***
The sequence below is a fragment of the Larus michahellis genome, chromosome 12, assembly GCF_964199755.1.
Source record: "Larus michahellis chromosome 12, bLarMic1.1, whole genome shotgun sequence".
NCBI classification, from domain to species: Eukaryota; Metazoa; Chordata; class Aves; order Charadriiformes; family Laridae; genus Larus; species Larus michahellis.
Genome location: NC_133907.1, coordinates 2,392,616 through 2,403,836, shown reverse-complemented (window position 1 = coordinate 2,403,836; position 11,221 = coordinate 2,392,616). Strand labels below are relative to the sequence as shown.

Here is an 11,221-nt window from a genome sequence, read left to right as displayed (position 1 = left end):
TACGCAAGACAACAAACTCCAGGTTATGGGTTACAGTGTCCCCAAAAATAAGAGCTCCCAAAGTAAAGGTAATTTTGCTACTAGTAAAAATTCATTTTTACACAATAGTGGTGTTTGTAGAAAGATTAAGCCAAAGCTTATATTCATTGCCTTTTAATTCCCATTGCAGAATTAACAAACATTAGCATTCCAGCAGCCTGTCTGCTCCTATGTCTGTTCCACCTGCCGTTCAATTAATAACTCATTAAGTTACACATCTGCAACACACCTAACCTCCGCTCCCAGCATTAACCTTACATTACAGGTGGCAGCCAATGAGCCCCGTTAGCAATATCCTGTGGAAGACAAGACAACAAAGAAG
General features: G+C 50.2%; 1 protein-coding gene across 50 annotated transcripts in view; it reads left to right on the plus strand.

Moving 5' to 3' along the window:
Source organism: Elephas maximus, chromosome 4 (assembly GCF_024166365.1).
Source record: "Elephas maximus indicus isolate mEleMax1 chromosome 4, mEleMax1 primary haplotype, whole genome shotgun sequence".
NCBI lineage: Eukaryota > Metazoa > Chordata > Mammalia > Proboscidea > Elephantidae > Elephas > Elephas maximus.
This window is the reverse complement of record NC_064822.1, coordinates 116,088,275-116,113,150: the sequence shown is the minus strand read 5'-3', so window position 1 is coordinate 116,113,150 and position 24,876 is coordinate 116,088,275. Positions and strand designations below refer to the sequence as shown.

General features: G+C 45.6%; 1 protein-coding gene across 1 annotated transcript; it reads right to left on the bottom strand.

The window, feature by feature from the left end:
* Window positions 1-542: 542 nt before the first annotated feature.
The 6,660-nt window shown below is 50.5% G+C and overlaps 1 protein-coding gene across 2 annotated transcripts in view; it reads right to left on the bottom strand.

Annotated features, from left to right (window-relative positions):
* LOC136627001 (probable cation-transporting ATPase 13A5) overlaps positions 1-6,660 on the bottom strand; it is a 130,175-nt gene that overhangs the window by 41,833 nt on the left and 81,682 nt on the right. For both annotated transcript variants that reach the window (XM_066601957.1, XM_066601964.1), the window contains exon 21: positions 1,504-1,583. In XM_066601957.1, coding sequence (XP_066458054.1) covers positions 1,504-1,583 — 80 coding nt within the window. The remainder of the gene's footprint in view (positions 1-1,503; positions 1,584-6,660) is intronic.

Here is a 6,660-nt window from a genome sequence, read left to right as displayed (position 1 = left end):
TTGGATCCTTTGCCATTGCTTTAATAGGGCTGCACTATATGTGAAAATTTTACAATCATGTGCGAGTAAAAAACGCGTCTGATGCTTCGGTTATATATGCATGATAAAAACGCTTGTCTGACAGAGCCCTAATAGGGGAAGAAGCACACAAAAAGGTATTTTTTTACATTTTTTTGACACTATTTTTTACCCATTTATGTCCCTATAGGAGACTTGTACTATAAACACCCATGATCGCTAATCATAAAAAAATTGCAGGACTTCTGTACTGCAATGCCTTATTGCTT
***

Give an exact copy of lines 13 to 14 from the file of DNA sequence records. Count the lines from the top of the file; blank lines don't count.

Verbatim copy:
General features: G+C 45.6%; 1 protein-coding gene across 1 annotated transcript; it reads right to left on the bottom strand.

The window, feature by feature from the left end: